It was an early viewing of "Vertigo," I think.
From then on I considered San Francisco haunted and mysterious, poised for drama. For goodness sakes, even the hills told that story and the fog seemed to confirm it. For that reason, and because of that film, I always wanted to go.
How I would get there, was easy. For a year I've held on to an unused ticket credit from a cancelled Montreal trip. The price was right, and so were the potential company. I have so many relatives in San Francisco that it wouldn't be the lonely solo trip I was used to.
Everyone gushed when booked the ticket and revealed my destination. My relatives rolled out the red carpet with an itinerary: Friday lunch, a Halloween costume party, a Sunday brunch. I folded in my own plans (some solo): drinks at the Top of the Mark, the major tourist attractions, a streetcar and a tour of Muir Woods and Marin county. It would be done in true Ariel style: long flight, short stay. I boarded a plane Friday morning before dawn.
10:00 am, San Francisco International
There's a reason for the California stereotypes. They're true. I deplaned at San Francisco airport Friday morning, running on three hours of sleep, a half an episode of "Mr. Robot," a cup of coffee, a ginger ale, and a gurgling stomach. Read: I was semi-exhausted. As I raced through the airport to the BART, I passed a sign in the baggage claim: "Check out our Yoga Room." I passed a VW van and a shiny silver airstream, "well, at least I know where I am," I said to myself. I boarded a BART train headed to San Francisco, and when we popped out of the tunnel and into the light, the famous California Haze joined us.
Yep, yep. I was definitely in California.
What kind of a person comes from a place like this? I asked myself. It's so dry, and beautiful, and hilly. All the houses looked like nothing I'd ever seen in person -- flat-topped, three-storied, smushed together in rows and painted in pastel. Occasional palm trees. It's nice, better than Florida (as a native Floridian, I can say that).
I was nearing closer to my stop on Market Street. I stood up to exit. A man approached me.
"Where you comin' in from?" he asked me. He nodded to my suitcase.
"New York," I said.
"Ah, I know Brooklyn," he said. I didn't know it, but this would be the tagline from the trip. For some reason, every San Francisco person I meet seems to know Brooklyn better than they know Manhattan, usually it's the other way around.
"Cool, Brooklyn is nice," I replied.
"You here long, wanna come party with me in Oakland?" he asks.
"If I had more time," I start to say, being nice. I realize what a good excuse a short trip can be.
"Man," he says, he lowers his lip and runs his eyes up and down my body. "next time you're here, I gotta take you out to party in Oakland."
Good excuse number two: we're at my stop, Montgomery Street.
I tell him, "This is me!" and wave goodbye. I pop out in downtown San Francisco, my hotel just a few blocks away. I booked a room at The Stanford Court in Nob Hill. It's over my budget, quite frankly, but every other hotel had a bug problem, or a shared bathroom problem, or an "it's in the Tenderloin" problem. I splurged, and I got luxury, and I decided that I wasn't going to keep apologizing for it.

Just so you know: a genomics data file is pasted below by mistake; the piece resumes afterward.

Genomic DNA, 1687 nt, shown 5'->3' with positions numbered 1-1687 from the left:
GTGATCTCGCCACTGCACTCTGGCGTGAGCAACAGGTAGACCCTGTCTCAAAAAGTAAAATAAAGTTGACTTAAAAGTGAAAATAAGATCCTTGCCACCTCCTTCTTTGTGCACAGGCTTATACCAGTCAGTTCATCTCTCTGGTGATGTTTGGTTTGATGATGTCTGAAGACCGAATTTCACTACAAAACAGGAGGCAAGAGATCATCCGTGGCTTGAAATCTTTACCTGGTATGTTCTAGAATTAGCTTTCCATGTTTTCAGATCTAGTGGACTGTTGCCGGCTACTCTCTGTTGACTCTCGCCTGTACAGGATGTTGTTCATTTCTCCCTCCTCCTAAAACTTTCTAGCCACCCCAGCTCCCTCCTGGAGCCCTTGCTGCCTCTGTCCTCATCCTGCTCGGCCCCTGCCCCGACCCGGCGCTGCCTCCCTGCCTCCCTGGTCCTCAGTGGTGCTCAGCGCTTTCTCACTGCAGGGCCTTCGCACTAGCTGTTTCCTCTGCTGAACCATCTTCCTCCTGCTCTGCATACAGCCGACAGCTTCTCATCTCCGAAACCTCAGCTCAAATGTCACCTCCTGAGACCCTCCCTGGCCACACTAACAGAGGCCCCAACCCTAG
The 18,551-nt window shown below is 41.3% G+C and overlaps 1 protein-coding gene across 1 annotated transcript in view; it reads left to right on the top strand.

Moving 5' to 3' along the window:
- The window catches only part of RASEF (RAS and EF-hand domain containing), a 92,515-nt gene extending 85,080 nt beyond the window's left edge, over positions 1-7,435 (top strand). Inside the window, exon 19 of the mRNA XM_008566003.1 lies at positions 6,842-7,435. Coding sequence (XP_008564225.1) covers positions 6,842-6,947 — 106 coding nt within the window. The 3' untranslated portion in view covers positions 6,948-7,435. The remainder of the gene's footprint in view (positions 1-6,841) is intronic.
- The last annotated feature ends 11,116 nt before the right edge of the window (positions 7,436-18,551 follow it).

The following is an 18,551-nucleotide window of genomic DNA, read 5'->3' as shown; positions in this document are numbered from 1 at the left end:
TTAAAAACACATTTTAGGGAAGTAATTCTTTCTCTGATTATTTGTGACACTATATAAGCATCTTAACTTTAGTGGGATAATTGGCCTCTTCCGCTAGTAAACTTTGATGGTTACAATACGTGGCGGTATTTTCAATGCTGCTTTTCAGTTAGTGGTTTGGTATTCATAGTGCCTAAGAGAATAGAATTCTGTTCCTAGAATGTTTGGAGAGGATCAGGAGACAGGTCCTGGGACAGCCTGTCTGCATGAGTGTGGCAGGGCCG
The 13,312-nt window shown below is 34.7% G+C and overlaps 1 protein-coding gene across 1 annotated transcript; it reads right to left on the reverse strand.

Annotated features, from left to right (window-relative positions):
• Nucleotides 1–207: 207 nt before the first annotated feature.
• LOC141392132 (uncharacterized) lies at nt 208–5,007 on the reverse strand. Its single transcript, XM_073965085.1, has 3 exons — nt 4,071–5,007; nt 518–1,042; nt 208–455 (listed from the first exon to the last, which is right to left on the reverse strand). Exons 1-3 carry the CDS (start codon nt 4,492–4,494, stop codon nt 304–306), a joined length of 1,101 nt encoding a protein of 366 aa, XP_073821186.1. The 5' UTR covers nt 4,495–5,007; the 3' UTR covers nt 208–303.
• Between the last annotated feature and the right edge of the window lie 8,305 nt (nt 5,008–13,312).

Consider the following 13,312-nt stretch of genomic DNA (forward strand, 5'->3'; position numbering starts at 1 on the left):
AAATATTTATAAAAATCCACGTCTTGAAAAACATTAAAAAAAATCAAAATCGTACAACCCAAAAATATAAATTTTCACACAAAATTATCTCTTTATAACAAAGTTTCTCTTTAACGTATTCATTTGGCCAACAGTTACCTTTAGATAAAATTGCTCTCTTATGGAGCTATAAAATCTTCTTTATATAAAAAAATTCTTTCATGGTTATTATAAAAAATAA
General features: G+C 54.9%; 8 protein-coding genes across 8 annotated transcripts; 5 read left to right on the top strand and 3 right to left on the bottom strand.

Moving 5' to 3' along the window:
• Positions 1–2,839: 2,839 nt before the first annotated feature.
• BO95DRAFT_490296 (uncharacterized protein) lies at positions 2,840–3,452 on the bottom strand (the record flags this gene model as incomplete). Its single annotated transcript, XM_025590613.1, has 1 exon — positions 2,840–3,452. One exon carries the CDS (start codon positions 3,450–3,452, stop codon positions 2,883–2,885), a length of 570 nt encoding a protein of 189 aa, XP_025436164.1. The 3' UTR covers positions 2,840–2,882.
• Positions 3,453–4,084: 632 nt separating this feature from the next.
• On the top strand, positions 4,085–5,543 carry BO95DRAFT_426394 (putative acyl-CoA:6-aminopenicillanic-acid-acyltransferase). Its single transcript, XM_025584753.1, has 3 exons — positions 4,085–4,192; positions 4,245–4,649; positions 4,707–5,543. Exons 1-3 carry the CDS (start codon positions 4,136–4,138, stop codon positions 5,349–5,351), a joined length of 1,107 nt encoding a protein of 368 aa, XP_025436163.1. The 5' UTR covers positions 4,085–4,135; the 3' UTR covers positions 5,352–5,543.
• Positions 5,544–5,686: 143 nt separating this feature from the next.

I walked confidently through the streets, even if I didn't know where I was headed. I had to conquer some major hills. I took a rest on a corner, my calves burning. When I got to the hotel check in desk, I nearly laid on the counter, sweat all over my forehead.
"I just went up that..." I pointed behind myself, "that big hill."
The woman checking me in shook her head. "Girl, you gotta take the streetcar!" Her colleague handed me a cold bottled water.
"We'll upgrade you," she says with a thick German accent. "Bigger room, better view."
I check in and my room is enormous and pristine. I have a view of the street below and of the Transamerica Pyramid. There are cards around the room telling me to post as much as I can about my stay, and the bed even has it's own QR code. You know, for a bedtime song.
The fact that there are towel warmers makes me want to cry with happiness. I call Bo, since he's in Milan and it's the perfect time to call and tell him how excited I am and how nice the room is. Then I change and go downstairs.
Noon, Nob Hill
I hop on my first cable car with two tourists in their mid-50s. We squish inside, hang on to the bars. It's unbelievably good weather. The hills are so steep, I can't believe the car has the strength to go up and down them. The hills make for great views, you can see a whole few blocks of a street just by looking down it. We pass through Chinatown, then go west and north into Russian Hill. I enjoy the breeze in my hair, the sun on my face, the view out the back of the car and the feeling that I, Ariel Davis, am in a brand new place.
We all get off at Fisherman's Wharf, a touristy pier covered in boats and seafood restaurants. I walk around looking for the sea lions but don't see them. There are a lot of aggressive pelicans about. I shiver when I remember that Bodega Bay is just a bit north.
My stomach is grumbling, so I stop at In-N-Out burger and eat lunch in the sun.
On my way out I walk down the block and it happens. I finally see The Golden Gate Bridge.
"You know, you see it all the time on TV or in art and so I imagined that when I first saw it that I wouldn't be impressed," I told Annalise later that night. "But it looks majestic. It's absolutely beautiful."
"It is majestic," said Annalise.
I was agog. The Golden Gate Bridge was the most beautiful thing I'd seen second to the New York skyline. And the color! Pictures don't do it justice. As I stood outside Ghirardelli Square, two teenage girls rushed by me, whipping out their phones.
"It's so pretty!" they squealed. I agreed. I took a few photos, bought some chocolate at the Square. A man named "Ariel" rung me up.
"You're from New York?" he says. "I really like Brooklyn."